Featured Editorial
When It Comes To Study Start-Up, The News Is Still Bad
By Ed Miseta, Chief Editor, Clinical Leader

The START II Study, conducted by Tufts CSDD and technology provider goBalto, attempted to determine how bad the study start-up process had become and how pharma could address the growing problem. It now takes six to seven months on average to perform study start-up. Despite new technologies making the start-up process easier, we still have 11 percent of sites that are never activated.

Take A Page From Amazon’s Playbook To Transform Clinical Trials
By Kenneth Wu

Around the holidays, I reminisce about family dinners: three generations under one roof for a few hours, catching up on the past year. My mother presided over the festivities for several decades until her passing. For 10 years, she was a survivor of a rare cancer. She had two surgical resections and treatments before the cancer returned. There was only one approved orphan drug, which was 50 percent effective in decreasing mortality for six months. There weren’t many options in clinical trials and no internet patient-centric community for information and support.

Industry Insights
Life Sciences And Serverless Tech: A Step Too Far?
Guest Column | By Jay Smith, TransPerfect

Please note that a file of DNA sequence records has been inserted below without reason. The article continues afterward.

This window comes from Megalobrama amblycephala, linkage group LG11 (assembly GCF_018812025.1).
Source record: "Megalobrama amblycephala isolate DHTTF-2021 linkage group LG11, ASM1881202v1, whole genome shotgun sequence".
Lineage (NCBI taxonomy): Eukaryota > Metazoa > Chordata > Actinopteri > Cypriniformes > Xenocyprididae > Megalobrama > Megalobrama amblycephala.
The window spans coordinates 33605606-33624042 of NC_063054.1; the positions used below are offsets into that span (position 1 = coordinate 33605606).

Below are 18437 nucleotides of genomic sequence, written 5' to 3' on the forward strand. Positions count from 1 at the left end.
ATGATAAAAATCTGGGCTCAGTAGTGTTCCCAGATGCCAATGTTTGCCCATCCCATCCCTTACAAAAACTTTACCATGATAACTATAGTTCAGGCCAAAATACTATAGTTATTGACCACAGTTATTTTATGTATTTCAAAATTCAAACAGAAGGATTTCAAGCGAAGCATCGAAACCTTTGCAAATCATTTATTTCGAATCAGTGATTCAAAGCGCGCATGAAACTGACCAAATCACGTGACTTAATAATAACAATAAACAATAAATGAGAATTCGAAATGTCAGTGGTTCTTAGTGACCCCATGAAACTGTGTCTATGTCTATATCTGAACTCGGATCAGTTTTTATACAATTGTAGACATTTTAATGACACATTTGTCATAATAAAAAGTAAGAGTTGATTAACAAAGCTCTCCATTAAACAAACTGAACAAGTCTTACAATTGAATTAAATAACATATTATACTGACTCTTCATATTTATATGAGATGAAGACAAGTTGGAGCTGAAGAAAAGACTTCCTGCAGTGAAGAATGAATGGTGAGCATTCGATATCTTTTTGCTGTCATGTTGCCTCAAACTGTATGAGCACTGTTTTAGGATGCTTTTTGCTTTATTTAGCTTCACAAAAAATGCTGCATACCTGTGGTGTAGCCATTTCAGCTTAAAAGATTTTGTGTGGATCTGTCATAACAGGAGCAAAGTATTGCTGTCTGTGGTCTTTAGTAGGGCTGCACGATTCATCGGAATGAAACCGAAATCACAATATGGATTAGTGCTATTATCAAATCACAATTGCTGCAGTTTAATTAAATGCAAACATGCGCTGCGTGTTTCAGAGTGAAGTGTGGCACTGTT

The special requirements that must be met as the cloud is adopted by life sciences organizations.

Top Considerations For EDC Vendor Selection
Guest Column | Medrio

How to be sure that the solution you’ve chosen is best suited to completing the task with speed and ease.

10 Steps To Better Alzheimer’s Disease Research
E-Book | Worldwide Clinical Trials

To date, advances in improving the lives of patients suffering from the ravages of Alzheimer's Disease (AD) and related dementias have been hard won, but research is at a tipping point. This CRO shares their 40 years of knowledge in Alzheimer's Disease research with steps on how to improve processes.

Enable Oral Delivery Of Synthetic Oligosaccharides
Case Study | Catalent

Due to their poor oral bioavailability, oligosaccharides are formulated as solutions or suspensions and delivered by invasive intravenous (IV) or subcutaneous injection.

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